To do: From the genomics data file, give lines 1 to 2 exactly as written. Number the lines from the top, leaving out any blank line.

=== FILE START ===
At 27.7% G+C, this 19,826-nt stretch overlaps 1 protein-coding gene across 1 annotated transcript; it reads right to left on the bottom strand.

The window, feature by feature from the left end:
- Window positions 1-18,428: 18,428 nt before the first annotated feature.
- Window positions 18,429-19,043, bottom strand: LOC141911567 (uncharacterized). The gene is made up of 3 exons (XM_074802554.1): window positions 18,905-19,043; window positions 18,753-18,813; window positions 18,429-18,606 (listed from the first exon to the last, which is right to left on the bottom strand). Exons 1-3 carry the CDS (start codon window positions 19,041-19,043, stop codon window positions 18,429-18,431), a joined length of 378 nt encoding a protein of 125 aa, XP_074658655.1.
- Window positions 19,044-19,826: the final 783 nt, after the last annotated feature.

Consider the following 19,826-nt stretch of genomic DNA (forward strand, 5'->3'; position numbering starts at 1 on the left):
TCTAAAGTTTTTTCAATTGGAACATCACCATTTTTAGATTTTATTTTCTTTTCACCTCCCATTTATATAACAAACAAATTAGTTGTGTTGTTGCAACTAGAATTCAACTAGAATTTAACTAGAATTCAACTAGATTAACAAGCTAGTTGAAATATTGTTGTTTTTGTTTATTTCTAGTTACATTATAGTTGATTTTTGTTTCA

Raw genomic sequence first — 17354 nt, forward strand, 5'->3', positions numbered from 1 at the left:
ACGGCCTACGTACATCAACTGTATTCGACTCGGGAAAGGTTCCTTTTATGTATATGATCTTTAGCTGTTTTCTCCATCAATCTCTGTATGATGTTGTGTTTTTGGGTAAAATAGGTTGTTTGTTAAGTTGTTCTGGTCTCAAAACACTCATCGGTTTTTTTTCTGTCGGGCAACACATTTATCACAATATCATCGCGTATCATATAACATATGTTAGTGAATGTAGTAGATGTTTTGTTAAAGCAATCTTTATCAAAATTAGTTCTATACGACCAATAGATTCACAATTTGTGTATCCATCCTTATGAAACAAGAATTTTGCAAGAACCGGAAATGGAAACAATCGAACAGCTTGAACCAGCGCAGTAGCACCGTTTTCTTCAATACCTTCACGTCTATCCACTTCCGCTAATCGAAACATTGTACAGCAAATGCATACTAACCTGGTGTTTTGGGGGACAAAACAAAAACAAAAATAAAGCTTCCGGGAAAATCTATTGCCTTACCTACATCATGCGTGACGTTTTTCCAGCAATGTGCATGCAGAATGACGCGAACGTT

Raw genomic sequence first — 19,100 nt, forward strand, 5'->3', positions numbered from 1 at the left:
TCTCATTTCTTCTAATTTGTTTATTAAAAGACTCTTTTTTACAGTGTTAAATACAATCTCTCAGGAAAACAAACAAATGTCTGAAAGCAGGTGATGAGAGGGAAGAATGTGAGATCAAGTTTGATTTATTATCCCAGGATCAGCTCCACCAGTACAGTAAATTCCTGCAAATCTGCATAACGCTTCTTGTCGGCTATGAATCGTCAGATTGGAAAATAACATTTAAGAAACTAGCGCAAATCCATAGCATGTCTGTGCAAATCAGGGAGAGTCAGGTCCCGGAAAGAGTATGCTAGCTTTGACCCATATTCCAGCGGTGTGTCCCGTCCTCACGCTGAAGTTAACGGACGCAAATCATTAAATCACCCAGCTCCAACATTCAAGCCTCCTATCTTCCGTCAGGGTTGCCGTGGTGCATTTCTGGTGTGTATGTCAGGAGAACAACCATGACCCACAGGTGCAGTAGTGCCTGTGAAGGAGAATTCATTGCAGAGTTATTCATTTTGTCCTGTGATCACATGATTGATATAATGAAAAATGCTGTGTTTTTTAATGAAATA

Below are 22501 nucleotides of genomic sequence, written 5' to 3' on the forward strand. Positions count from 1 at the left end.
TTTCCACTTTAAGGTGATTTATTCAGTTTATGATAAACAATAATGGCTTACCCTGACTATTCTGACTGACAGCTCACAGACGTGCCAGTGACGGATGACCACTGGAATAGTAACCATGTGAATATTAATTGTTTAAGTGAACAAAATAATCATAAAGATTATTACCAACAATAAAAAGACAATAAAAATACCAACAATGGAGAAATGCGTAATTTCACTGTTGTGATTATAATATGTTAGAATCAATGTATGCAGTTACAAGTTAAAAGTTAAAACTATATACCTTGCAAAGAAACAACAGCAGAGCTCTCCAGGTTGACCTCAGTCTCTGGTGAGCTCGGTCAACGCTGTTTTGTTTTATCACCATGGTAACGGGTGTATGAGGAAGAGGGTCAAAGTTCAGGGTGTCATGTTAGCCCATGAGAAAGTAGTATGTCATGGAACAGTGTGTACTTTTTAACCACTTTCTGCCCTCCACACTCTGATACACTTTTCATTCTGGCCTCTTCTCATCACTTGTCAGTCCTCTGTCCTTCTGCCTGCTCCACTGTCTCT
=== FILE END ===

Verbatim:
At 27.7% G+C, this 19,826-nt stretch overlaps 1 protein-coding gene across 1 annotated transcript; it reads right to left on the bottom strand.

The window, feature by feature from the left end: